Here’s what you’re going to do – you’re going to reduce diopters too fast, and too much.

Yes, yes you will.

The statistical odds are, anyway.  You’ll get excited, you’ll figure out diopters and active focus and measuring and you’ll get quite confident and exited.  

And then reduce too much.

And then end up having to start all over again.  Or you could avoid all of that by taking ye ole guru’s suggestions on slowing down with the reductions.

Repost from my forum comment:

The general story on reductions:

First reduction for normalized can be up to 1 diopter.

More, usually doesn’t work out well. Doesn’t matter how much overcorrection or what can be read on Snellen, past one diopter things just don’t go right.

First reduction for differential, 1 to 1.5 diopters from distance glasses.

Same as above. Less doesn’t work out, more doesn’t work out. Few exceptions but very most likely, that.


The first reductions from there are a question mark. How your eyes adapt to the new world of less strain and stimulus, and overcorrection and maybe incorrect ratios, maybe cylinder you didn’t need, etc. There are one or two reductions where things are “adjustment”.

Still, in general, just quarter diopters in most cases.


3-4 months between reductions.

Nobody ever listens to me on this. It’s the thing that’s by far the most common and I don’t know why the convenience of just taking some of the advice. But … that’s how it is. I couldn’t count how many times people have said this and at this point I just totally ignore it.

Three. To Four. Months.

Whatever happened in the first couple of reductions, that was the margin. Overcorrection, stimulus, active focus abilities, environment, preference, whatever. Whatever didn’t get successfully reduced then, isn’t going to reduce faster than 3-4 months here.

Exceptions? Yes. Because what fun would it be otherwise, and if I was not a dummy I would never post faster improvement reports. Heh.

That exception isn’t going to be the guy though who spends 10 hours working in front of a screen and then another 10 hours playing on their phone, while pretending to themselves that they spent more than an hour or two on real distance vision (ie. everybody basically).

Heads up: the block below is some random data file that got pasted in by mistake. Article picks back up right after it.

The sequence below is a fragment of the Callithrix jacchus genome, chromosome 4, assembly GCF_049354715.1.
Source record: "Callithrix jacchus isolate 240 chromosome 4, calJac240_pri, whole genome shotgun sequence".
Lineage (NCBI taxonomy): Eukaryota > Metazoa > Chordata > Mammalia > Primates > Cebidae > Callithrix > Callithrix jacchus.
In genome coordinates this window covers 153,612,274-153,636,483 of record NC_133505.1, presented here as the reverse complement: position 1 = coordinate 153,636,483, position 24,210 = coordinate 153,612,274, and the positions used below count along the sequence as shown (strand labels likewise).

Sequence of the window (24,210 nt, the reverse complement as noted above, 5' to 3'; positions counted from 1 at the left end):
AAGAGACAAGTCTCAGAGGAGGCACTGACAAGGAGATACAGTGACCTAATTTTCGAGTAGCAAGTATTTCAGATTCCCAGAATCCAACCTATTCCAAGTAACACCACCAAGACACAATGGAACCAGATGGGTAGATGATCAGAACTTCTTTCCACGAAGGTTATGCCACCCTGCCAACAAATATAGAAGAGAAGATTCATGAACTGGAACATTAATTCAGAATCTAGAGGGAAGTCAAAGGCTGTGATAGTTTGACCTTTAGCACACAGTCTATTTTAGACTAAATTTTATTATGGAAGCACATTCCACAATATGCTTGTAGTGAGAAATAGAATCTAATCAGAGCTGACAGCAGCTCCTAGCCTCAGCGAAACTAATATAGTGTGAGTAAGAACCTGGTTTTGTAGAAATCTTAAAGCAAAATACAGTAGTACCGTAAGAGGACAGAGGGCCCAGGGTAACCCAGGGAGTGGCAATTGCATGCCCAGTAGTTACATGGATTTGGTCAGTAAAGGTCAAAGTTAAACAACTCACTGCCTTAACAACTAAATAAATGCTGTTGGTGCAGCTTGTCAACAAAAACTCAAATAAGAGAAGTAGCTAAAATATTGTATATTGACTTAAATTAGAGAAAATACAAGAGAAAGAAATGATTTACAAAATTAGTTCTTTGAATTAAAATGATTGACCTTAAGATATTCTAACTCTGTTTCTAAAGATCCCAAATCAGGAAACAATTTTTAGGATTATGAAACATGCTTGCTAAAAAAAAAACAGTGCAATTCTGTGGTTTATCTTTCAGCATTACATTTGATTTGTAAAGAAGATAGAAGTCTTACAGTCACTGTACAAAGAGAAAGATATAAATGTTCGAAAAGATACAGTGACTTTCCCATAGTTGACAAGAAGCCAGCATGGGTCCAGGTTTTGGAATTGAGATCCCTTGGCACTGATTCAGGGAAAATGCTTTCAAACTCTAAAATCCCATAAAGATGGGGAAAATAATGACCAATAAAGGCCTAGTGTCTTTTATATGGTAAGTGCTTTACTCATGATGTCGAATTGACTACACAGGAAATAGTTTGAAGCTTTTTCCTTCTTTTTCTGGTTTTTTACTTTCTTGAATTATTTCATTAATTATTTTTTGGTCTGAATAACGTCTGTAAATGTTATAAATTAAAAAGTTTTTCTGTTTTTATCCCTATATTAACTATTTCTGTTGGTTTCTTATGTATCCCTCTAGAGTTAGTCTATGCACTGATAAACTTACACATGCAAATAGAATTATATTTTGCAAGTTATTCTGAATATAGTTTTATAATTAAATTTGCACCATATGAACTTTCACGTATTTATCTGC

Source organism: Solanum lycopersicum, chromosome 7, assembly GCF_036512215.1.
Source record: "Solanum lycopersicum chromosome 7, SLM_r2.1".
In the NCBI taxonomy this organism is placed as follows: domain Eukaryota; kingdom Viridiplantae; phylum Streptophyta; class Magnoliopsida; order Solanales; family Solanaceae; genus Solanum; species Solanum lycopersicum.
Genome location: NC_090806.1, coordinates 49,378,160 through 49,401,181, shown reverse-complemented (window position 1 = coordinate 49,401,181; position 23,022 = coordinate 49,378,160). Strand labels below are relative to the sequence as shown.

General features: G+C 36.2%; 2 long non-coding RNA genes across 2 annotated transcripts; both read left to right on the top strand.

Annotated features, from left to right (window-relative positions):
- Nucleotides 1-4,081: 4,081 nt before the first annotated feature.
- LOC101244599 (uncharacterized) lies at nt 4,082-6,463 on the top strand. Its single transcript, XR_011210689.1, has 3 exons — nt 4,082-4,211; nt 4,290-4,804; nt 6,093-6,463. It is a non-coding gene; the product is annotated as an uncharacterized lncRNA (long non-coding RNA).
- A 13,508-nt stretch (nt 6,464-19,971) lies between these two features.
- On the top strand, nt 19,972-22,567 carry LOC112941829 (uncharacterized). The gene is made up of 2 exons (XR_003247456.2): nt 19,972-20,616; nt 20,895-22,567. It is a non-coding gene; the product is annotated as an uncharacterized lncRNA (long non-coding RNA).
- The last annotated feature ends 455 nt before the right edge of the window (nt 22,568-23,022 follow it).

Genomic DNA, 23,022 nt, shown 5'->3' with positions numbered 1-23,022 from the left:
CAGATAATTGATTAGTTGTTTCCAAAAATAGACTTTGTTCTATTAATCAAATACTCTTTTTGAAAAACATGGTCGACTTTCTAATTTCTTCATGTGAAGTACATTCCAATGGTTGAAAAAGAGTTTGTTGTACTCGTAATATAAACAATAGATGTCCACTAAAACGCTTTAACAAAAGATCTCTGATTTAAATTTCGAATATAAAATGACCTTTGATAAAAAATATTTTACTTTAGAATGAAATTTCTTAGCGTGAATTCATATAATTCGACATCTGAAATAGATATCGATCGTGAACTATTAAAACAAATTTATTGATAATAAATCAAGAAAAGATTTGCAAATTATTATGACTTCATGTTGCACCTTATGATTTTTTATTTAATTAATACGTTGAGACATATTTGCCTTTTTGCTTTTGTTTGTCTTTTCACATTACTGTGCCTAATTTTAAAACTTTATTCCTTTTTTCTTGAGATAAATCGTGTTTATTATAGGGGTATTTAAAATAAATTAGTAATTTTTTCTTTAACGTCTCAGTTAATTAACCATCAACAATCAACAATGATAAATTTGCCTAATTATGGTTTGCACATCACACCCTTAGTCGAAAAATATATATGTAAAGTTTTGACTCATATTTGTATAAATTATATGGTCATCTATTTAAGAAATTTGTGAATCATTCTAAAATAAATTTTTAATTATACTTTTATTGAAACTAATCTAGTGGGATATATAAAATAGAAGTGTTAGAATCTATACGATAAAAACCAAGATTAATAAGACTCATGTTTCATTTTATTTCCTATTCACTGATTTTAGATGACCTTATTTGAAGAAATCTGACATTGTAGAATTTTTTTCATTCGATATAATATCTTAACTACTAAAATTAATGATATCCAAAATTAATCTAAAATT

It’s once in a blue moon, surfer dude or the guy who isn’t actually a screen addict, or the random lucky :man_shrugging:.

That isn’t you. (“you”, non specifically speaking)

Three to four months.

Weird double vision that won’t go away? Yes you reduced too fast. Suddenly night vision sucks? Yes you reduced too fast. Dry eyes, strain, sitting closer to monitor not telling anyone about it, squinting at everything at the Starbucks menu, smiling it all random people because who knows they might be somebody you know?

Yes, you reduce too fast.

It’s an auto pilot project. It’s boring. It requires no attention. It doesn’t benefit from extra flogging or analyzing or squeezing. It’s still gonna take 3-4 months for your biology to adapt, regardless of how many times you go, “are we there yet”.

Best part? The more you monkey with up and down, up and down, uuuupanddown with the diopters, the less well diopter changes work to engage the visual cortex and biology in general (or however it works, the more you change diopters, the higher the chance that the biology just throws up its non literal hands and goes “ohhh wtf all of this”).

The cool part about endmyopia, you learn it once, you figure it out, you get the habits sorted, and then it just … works.

Yes exceptions and you hear about all those here and my million posts. But for every one person going “buuuuuuuuuuuuuut …” there are hundreds who just reduce and forget, reduce and forget. It mostly just works, in most cases (apparently anyway).

When it doesn’t, it’s mostly that the person spends way, way, waaaaaay too much time in front of screens (like bro, I love pizza and I hate the gym, but you said I’d get stronger … what’s going on here bro). That and a lack of real regular outdoor habits (going outside for 64 hours once a month is no substitute for regular outside time).

The difficult part here is personalities and lifestyles and how we interpret the vagueness of words and ideas.

This sh*t just works. Faster, a very vague maaaaaybe … if you happen to have a surfing habit and you don’t have Instagram and there’s an old Vespa in your garage that you’re fixing up, and you’re hanging out with friends and watching movies from projector distance and playing chess and going for hikes in your spare time. Still, just maybe. Probably still just once every 3-4 months.

You’re not that guy though (again, not “you” at anyone here specifically)

You sit in front of screens for work for 10 hours a day and then oooops you watch some movies on Netflix on your iPad and oops 700 “just real quick bro” times checking your phone? 3-4 months of successful reductions is like, how you are still improving at all is beyond me, but yay for apparently very permissive biology.

It’s not gonna be faster than 3 to 4 months, I guess is the tl;dr.

But bro, what about this guy in that podcast you did, he improved way faster, bro.


The 4-6 weeks bit is for not changing focal planes sooner / more frequently. Sometimes people will get a new pair and while there’s no major discomfort or alarm, they go “ohhh I think I picked wrong”. And then starts back on forth of changes, and in the end nothing seems to be right or work anymore. So the 4-6 weeks thing is more the minimum time before you could change focal planes without heading in that direction of issues.

I’ve said plenty about this, see various videos and search here.  Though above should be a decent summary.